A 40 percent funding requirement could benefit communities by channeling clean energy programs in several ways: First, such programs can directly serve communities. For example, energy efficiency programs that target low-and moderate income housing can increase comfort and lower energy bills for residents, improve community health and provide a direct financial benefit. Second, they can provide an emissions benefit for communities. For example, industrial energy efficiency programs could be deployed in a fashion that prioritizes reducing energy use (and its associated pollution) in disproportionately burdened communities. Third, clean energy programs can provide a workforce benefit. For example, the construction of offshore wind will employ thousands of New Yorkers, and programs to scale up the industry can be designed to foster community inclusion in the workforce. 

When paired with other tools, such as a screening process to consider equity and meaningfully incorporate community voices in program design, a 40 percent funding requirement like the one laid out in the CCPA can help ensure that New York’s future clean energy programs focus on benefiting communities harmed by climate change and pollution from New York’s historical reliance on fossil fuels.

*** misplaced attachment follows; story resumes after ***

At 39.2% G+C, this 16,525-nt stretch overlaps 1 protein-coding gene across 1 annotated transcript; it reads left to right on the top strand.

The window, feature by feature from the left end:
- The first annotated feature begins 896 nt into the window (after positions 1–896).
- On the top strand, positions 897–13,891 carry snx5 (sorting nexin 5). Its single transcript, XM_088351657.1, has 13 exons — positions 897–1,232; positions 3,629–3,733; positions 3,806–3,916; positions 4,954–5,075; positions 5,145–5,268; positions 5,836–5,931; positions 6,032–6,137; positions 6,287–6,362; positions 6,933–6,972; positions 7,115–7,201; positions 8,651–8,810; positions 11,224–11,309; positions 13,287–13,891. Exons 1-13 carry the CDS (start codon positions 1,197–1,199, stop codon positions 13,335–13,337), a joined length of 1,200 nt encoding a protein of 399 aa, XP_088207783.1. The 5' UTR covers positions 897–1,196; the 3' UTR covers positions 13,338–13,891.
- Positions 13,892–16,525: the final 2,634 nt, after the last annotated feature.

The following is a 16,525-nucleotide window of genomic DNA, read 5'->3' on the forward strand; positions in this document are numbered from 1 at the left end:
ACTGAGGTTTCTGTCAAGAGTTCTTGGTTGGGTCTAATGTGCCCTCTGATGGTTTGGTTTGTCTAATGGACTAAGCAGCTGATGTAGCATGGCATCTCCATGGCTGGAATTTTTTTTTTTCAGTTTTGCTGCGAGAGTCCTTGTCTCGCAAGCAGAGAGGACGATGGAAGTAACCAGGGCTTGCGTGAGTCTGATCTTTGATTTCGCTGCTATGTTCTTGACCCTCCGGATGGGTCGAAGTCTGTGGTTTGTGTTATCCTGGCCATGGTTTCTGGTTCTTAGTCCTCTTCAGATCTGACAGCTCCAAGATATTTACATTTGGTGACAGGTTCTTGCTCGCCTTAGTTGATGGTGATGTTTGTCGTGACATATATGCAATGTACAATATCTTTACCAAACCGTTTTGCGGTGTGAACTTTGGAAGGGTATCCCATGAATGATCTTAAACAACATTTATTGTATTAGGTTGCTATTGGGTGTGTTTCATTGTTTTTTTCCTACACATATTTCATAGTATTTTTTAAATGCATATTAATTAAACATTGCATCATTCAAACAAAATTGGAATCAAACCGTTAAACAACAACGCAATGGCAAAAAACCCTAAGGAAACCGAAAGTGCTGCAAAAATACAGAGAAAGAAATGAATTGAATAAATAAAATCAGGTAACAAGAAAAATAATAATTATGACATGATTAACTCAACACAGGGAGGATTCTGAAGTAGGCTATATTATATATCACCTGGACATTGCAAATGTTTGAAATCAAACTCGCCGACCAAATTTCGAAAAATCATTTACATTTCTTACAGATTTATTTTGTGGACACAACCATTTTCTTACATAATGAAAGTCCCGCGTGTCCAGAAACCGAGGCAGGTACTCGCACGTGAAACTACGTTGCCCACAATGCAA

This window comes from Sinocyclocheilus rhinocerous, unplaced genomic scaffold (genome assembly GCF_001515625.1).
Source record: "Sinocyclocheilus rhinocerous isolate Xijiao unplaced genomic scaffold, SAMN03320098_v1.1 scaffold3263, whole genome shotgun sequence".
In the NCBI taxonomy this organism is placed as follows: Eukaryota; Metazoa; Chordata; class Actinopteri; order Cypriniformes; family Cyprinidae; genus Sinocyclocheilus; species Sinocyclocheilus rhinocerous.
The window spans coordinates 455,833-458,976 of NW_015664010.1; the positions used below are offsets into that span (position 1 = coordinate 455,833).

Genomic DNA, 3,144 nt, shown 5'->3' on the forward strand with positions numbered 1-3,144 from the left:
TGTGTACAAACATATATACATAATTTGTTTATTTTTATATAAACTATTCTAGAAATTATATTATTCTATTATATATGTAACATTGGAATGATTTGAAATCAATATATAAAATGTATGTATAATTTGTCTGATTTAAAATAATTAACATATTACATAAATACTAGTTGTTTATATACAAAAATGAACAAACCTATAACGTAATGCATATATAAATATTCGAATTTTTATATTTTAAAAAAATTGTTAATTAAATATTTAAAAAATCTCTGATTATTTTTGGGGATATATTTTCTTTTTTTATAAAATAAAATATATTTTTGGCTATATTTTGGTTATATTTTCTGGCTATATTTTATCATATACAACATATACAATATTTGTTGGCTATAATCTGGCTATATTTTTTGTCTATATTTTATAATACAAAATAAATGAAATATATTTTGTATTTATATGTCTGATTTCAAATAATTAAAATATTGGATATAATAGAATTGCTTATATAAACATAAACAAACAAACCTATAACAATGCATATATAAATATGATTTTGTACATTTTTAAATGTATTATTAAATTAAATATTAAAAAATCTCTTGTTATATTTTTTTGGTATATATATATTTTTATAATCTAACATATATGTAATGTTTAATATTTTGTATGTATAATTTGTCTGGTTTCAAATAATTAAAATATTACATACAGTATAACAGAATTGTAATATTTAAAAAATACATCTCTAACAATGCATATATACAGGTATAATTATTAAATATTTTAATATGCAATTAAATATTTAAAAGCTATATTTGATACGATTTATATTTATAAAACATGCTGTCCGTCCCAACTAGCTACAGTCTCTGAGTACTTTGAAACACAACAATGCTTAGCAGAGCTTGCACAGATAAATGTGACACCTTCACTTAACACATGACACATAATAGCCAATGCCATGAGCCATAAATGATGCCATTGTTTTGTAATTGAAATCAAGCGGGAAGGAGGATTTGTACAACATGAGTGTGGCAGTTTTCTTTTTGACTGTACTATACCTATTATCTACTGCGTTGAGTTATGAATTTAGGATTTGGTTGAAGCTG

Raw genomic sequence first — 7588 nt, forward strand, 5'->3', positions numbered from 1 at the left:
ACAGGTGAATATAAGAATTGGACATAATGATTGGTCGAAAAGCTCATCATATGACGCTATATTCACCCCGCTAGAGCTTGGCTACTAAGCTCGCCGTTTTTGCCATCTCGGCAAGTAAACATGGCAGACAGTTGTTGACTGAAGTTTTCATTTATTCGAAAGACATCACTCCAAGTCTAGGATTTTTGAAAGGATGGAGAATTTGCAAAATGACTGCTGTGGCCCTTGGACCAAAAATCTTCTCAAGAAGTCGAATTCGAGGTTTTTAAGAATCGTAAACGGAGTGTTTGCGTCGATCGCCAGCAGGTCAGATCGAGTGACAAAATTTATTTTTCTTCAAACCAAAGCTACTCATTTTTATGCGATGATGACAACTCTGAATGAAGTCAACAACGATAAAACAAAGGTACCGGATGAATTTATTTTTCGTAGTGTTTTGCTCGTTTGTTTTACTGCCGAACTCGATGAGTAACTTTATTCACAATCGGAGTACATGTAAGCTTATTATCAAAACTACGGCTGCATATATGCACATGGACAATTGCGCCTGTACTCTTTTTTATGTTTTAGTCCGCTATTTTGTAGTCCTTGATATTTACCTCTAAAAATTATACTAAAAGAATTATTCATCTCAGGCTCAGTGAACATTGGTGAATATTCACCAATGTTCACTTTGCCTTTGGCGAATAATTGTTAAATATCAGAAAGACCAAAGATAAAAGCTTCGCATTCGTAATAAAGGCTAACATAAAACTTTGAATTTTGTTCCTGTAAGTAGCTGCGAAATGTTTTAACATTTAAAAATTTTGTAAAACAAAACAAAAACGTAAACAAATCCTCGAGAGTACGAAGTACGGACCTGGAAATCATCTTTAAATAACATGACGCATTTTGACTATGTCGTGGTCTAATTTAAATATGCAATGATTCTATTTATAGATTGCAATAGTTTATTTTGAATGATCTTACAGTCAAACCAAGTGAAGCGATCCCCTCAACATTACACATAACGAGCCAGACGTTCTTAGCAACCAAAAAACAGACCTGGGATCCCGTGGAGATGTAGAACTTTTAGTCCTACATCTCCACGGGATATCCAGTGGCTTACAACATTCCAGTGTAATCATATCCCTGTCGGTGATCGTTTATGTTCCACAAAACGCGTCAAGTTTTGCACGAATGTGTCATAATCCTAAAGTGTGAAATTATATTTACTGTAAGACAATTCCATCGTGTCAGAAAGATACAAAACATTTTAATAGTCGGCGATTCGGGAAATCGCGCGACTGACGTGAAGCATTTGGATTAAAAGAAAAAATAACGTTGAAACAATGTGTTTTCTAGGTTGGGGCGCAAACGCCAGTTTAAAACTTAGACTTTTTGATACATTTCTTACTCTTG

Carpe Diem: Time to close the deal on a nation-leading climate framework

Time is running out to secure nation-leading climate legislation for New York. Our focus in advocating for passage of a climate bill is to ensure that the legislation provides a workable, achievable path to reaching climate justice for all New Yorkers. NRDC has joined with Audubon NY, The Nature Conservancy, New York League of Conservation Voters, Riverkeeper, and Citizens Campaign for the Environment in articulating key design features that we believe are critical to the legislation’s success, which we recently updated in this memorandum.

We are confident that by working together, the Assembly, Senate, and Governor can achieve consensus on a bill that will be the most progressive climate package in the nation. With less than a month left in the 2019 legislative session, what remains is for our elected officials to set aside differences and close the deal—failure, quite simply, is not an option.